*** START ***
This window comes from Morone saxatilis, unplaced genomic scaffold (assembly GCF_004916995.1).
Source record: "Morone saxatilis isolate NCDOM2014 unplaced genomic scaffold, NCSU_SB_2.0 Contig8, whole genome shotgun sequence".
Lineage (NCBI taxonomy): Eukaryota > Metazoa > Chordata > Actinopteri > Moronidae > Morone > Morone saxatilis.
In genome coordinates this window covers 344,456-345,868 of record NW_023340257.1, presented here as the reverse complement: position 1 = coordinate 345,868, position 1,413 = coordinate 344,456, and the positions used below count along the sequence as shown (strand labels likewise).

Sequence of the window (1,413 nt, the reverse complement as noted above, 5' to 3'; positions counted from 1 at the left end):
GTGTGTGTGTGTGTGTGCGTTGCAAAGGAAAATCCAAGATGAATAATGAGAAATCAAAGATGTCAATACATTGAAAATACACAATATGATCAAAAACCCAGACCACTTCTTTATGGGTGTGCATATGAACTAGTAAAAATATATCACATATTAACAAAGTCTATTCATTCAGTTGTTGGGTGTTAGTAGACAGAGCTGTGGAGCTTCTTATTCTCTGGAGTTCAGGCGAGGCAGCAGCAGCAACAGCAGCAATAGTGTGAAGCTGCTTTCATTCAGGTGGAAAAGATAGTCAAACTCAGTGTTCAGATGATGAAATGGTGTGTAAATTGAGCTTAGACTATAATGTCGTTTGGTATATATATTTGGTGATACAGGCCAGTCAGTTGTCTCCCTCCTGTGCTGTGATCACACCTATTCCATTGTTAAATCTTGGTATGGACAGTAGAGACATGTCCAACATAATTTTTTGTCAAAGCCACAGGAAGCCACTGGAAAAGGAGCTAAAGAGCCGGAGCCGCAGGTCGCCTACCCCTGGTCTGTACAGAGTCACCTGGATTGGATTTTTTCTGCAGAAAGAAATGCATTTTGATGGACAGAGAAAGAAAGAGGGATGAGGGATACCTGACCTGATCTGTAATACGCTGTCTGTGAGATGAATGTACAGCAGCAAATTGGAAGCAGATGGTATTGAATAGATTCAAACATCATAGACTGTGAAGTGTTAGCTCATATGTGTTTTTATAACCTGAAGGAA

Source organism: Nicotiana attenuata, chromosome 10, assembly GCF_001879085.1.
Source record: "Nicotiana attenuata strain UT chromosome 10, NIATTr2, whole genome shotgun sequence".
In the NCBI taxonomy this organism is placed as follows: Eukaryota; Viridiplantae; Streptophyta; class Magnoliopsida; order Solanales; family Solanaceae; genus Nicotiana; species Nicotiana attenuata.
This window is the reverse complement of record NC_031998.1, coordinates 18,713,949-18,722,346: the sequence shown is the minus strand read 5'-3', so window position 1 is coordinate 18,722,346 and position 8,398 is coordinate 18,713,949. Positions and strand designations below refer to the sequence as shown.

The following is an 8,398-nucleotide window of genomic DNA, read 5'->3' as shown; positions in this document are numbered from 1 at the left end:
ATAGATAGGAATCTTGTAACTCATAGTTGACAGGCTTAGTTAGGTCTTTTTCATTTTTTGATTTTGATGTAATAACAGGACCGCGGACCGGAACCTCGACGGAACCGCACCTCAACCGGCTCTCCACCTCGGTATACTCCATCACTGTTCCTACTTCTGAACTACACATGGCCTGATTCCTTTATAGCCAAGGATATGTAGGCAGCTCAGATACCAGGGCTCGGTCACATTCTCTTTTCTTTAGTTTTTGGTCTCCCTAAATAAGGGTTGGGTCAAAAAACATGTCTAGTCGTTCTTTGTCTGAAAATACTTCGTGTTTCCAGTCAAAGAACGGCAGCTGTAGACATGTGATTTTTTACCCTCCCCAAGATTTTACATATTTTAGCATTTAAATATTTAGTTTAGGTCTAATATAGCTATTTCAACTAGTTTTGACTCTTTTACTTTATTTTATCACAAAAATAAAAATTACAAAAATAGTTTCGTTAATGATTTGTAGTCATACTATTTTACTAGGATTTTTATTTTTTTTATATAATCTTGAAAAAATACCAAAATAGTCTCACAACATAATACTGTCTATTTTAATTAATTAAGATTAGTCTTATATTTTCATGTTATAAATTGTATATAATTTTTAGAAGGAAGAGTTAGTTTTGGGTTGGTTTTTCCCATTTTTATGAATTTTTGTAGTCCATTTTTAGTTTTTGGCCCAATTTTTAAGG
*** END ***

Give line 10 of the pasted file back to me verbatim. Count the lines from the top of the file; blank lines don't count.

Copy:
This window is the reverse complement of record NC_031998.1, coordinates 18,713,949-18,722,346: the sequence shown is the minus strand read 5'-3', so window position 1 is coordinate 18,722,346 and position 8,398 is coordinate 18,713,949. Positions and strand designations below refer to the sequence as shown.